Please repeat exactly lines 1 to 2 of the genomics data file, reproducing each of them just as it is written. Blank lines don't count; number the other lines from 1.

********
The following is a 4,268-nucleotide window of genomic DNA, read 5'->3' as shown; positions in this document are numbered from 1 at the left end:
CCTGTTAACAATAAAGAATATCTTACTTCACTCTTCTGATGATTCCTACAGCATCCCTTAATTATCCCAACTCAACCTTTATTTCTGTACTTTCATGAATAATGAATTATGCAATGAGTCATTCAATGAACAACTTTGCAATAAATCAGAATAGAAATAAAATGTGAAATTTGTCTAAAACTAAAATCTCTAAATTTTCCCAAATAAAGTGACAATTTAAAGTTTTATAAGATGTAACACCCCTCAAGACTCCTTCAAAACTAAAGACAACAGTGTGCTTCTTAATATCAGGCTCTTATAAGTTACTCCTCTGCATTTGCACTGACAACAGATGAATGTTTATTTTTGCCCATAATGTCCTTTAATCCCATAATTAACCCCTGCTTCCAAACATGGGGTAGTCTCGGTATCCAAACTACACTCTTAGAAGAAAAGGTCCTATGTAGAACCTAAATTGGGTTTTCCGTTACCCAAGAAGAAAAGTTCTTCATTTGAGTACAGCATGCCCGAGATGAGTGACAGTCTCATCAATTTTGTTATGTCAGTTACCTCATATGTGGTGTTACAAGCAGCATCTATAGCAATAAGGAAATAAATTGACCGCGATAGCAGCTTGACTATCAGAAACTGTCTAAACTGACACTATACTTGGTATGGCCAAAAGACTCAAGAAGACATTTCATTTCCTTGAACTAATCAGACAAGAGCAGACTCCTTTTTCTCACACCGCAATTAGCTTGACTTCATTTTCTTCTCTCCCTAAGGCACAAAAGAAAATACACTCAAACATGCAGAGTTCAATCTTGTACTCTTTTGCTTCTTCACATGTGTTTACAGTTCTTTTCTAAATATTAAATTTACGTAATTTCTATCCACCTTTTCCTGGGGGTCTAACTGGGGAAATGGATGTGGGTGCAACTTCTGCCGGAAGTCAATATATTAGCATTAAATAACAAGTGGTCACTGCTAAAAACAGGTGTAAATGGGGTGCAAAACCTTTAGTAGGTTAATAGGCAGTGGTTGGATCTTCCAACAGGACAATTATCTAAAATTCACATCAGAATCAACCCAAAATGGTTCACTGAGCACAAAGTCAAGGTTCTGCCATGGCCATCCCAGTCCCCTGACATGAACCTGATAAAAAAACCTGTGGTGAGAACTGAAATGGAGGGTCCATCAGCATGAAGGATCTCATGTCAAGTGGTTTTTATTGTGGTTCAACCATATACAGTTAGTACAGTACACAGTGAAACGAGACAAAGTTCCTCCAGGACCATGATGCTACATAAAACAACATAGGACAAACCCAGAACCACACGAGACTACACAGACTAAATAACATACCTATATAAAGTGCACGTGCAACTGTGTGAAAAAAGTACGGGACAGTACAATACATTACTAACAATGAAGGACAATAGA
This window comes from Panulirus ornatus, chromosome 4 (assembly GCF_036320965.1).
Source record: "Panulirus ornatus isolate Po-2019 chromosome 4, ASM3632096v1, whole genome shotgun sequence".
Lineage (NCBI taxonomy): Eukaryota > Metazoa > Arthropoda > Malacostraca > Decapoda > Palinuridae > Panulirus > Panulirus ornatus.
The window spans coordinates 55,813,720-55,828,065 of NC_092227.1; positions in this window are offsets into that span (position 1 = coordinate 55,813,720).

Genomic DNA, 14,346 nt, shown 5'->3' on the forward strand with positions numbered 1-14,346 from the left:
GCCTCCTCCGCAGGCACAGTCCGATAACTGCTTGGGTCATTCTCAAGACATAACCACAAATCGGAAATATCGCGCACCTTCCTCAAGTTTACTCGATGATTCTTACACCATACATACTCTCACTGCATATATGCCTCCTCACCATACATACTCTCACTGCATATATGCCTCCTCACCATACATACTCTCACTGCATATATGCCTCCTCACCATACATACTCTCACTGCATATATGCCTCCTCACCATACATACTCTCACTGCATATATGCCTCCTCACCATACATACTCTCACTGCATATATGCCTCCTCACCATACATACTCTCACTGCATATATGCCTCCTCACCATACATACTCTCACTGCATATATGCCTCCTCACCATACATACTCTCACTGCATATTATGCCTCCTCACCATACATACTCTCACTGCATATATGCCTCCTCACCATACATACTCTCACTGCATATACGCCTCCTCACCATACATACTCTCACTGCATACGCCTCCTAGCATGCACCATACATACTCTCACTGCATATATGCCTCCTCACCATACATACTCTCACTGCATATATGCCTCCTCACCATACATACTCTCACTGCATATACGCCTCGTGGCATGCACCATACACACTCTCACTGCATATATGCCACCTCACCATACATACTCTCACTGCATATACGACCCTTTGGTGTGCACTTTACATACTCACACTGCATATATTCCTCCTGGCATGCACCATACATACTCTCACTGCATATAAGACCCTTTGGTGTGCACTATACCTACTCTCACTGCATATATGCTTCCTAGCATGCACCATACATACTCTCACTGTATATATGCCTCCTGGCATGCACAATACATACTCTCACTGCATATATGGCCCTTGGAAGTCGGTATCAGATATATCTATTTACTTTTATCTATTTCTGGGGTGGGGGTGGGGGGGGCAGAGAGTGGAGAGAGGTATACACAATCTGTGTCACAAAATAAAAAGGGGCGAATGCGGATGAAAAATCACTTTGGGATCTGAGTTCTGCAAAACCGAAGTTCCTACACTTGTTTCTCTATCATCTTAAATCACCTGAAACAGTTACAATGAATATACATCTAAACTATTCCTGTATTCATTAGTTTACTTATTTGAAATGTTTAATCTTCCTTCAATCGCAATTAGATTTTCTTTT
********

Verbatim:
The following is a 4,268-nucleotide window of genomic DNA, read 5'->3' as shown; positions in this document are numbered from 1 at the left end:
CCTGTTAACAATAAAGAATATCTTACTTCACTCTTCTGATGATTCCTACAGCATCCCTTAATTATCCCAACTCAACCTTTATTTCTGTACTTTCATGAATAATGAATTATGCAATGAGTCATTCAATGAACAACTTTGCAATAAATCAGAATAGAAATAAAATGTGAAATTTGTCTAAAACTAAAATCTCTAAATTTTCCCAAATAAAGTGACAATTTAAAGTTTTATAAGATGTAACACCCCTCAAGACTCCTTCAAAACTAAAGACAACAGTGTGCTTCTTAATATCAGGCTCTTATAAGTTACTCCTCTGCATTTGCACTGACAACAGATGAATGTTTATTTTTGCCCATAATGTCCTTTAATCCCATAATTAACCCCTGCTTCCAAACATGGGGTAGTCTCGGTATCCAAACTACACTCTTAGAAGAAAAGGTCCTATGTAGAACCTAAATTGGGTTTTCCGTTACCCAAGAAGAAAAGTTCTTCATTTGAGTACAGCATGCCCGAGATGAGTGACAGTCTCATCAATTTTGTTATGTCAGTTACCTCATATGTGGTGTTACAAGCAGCATCTATAGCAATAAGGAAATAAATTGACCGCGATAGCAGCTTGACTATCAGAAACTGTCTAAACTGACACTATACTTGGTATGGCCAAAAGACTCAAGAAGACATTTCATTTCCTTGAACTAATCAGACAAGAGCAGACTCCTTTTTCTCACACCGCAATTAGCTTGACTTCATTTTCTTCTCTCCCTAAGGCACAAAAGAAAATACACTCAAACATGCAGAGTTCAATCTTGTACTCTTTTGCTTCTTCACATGTGTTTACAGTTCTTTTCTAAATATTAAATTTACGTAATTTCTATCCACCTTTTCCTGGGGGTCTAACTGGGGAAATGGATGTGGGTGCAACTTCTGCCGGAAGTCAATATATTAGCATTAAATAACAAGTGGTCACTGCTAAAAACAGGTGTAAATGGGGTGCAAAACCTTTAGTAGGTTAATAGGCAGTGGTTGGATCTTCCAACAGGACAATTATCTAAAATTCACATCAGAATCAACCCAAAATGGTTCACTGAGCACAAAGTCAAGGTTCTGCCATGGCCATCCCAGTCCCCTGACATGAACCTGATAAAAAAACCTGTGGTGAGAACTGAAATGGAGGGTCCATCAGCATGAAGGATCTCATGTCAAGTGGTTTTTATTGTGGTTCAACCATATACAGTTAGTACAGTACACAGTGAAACGAGACAAAGTTCCTCCAGGACCATGATGCTACATAAAACAACATAGGACAAACCCAGAACCACACGAGACTACACAGACTAAATAACATACCTATATAAAGTGCACGTGCAACTGTGTGAAAAAAGTACGGGACAGTACAATACATTACTAACAATGAAGGACAATAGA